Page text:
TL;DR: In this paper, a commentary to Expanding horizons in the study of World Englishes with the 1.9 billion word Global Web-based English Corpus (GloWbE) by Mark Davies and Robert Fuchs is presented.
Abstract: This is a commentary to Expanding horizons in the study of World Englishes with the 1.9 billion word Global Web-based English Corpus (GloWbE) by Mark Davies and Robert Fuchs (this issue).

28 citations


Journal ArticleDOI
TL;DR: In this paper, a commentary to Expanding horizons in the study of World Englishes with the 1.9 billion word Global Web-based EnglishCorpus (GloWbE) by Mark Davies and Robert Fuchs is presented.
Abstract: This is a commentary to Expanding horizons in the study of World Englishes with the 1.9 billion word Global Web-based English Corpus (GloWbE) by Mark Davies and Robert Fuchs (this issue).

24 citations



Journal ArticleDOI
Pam Peters1
TL;DR: In this paper, a commentary to Expanding horizons in the study of World Englishes with the 1.9 billion word Global Web-based English Corpus (GloWbE) by Mark Davies and Robert Fuchs is presented.
Abstract: This is a commentary to Expanding horizons in the study of World Englishes with the 1.9 billion word Global Web-based English Corpus (GloWbE) by Mark Davies and Robert Fuchs (this issue).

11 citations


Journal ArticleDOI
TL;DR: This article investigated syntactic and prosodic consequences of language contact on two varieties of multilingual Black speakers of South African English (BlSAfE) and a newly emerging variety by Black speakers (crossing over variety).
Abstract: The article presents results of an elicited-production study investigating syntactic and prosodic consequences of language contact on two varieties of multilingual Black speakers of South African English, namely Black South African English (BlSAfE) and a newly emerging variety by Black speakers (“crossing over variety”). The results indicate that contact varieties of South African English share syntactic traits of General South African English (GenSAfE) relating to focus marking. At the same time, BlSAfE also shows differences in the frequency of use of the syntactic structures. The differences cannot be accounted for solely by L1 influence. Also, in prosody, significant differences between the varieties emerge. For BlSAfE, the differences can be related to L1 influence. A language can exert its influence differently on different areas of another language’s grammar: With respect to syntax the “crossing over” variety groups with GenSAfE, with respect to prosody it is in-between GenSAfE and BlSAfE.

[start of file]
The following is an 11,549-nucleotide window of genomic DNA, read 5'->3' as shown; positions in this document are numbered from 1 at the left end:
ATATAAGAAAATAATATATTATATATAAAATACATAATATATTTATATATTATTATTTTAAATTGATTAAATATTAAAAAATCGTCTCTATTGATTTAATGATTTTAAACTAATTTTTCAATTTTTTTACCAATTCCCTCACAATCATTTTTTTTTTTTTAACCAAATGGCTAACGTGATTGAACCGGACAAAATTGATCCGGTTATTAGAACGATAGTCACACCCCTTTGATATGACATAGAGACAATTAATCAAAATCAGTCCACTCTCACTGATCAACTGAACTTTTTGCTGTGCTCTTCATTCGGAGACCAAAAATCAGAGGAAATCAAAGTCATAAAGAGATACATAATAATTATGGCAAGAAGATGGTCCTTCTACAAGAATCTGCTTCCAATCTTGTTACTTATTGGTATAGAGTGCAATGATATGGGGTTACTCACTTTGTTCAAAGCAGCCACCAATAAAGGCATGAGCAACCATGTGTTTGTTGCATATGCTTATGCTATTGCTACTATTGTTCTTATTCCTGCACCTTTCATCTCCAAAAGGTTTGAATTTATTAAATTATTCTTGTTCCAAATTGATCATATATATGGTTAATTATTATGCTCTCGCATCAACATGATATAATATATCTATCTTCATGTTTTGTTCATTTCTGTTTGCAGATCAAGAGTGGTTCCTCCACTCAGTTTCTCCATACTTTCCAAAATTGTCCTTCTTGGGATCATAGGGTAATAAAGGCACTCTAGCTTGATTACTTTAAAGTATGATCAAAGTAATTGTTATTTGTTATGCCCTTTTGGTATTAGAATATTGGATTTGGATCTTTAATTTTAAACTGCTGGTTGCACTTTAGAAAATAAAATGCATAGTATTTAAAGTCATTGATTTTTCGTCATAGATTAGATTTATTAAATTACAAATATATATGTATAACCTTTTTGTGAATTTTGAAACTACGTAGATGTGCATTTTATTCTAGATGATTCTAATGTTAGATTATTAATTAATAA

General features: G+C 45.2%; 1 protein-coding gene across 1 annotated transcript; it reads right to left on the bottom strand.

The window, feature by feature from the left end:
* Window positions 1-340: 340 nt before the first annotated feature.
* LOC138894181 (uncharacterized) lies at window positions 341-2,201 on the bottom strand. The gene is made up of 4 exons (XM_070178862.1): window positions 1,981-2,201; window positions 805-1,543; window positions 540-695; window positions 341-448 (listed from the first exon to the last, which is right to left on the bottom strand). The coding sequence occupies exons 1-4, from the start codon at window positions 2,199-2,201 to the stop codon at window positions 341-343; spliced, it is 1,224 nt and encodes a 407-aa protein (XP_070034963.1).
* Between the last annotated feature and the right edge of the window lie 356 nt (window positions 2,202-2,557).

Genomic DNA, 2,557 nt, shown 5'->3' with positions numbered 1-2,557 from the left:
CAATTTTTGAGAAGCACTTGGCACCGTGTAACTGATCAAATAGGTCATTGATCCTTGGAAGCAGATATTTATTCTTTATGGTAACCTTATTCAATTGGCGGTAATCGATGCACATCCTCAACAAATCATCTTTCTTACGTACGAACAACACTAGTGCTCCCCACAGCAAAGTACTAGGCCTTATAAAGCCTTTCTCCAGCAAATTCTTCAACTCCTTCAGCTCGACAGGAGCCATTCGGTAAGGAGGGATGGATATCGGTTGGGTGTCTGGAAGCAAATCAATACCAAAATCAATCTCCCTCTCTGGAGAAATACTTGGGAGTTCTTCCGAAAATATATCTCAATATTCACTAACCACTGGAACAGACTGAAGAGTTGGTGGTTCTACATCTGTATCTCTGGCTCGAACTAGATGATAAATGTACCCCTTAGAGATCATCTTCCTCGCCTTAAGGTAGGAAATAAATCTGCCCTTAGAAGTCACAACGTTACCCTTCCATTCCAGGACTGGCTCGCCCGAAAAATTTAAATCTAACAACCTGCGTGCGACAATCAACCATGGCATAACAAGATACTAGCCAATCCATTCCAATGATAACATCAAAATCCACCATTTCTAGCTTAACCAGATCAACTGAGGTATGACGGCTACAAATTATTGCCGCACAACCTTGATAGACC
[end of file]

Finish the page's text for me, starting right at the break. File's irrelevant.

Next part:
9 citations


Journal ArticleDOI
TL;DR: The authors examined the social meanings that speakers associate with variants of the variable (ing) in Manchester, focusing on a comparison of two age groups: a young age group of adolescents and those in very early adulthood, and an older age group.
Abstract: This study examines the social meanings that speakers associate with variants of the variable (ing) in Manchester, focusing on a comparison of two age groups: a young age group of adolescents and those in very early adulthood, and an older age group. In most English varieties, (ing) has two possible realisations: [ɪŋ] and [ɪn]. However, in Manchester, a third possibility exists: [ɪŋg]. Social meanings differ between age groups on three scales: articulateness, poshness and reliability. When compared to the youths, those in the older age group consider [ɪŋ] to sound substantially more articulate than [ɪn], as well as posher and more reliable than [ɪŋg]. In contrast, those in the younger group consider [ɪŋg] more reliable and posher-sounding than the older speakers. This is due, we argue, to developmental constraints during adolescence, but, more importantly, to life-stage experiences, with social meanings on these three scales altering as speakers leave adolescence behind and become increasingly subject to the standardisation pressures of adult communities.

8 citations


Journal ArticleDOI
TL;DR: The authors investigated the relative frequencies of the two major syntactic markers of future time expression (FTE), be going to and will in the Diachronic Electronic Corpus of Tyneside English (DECTE).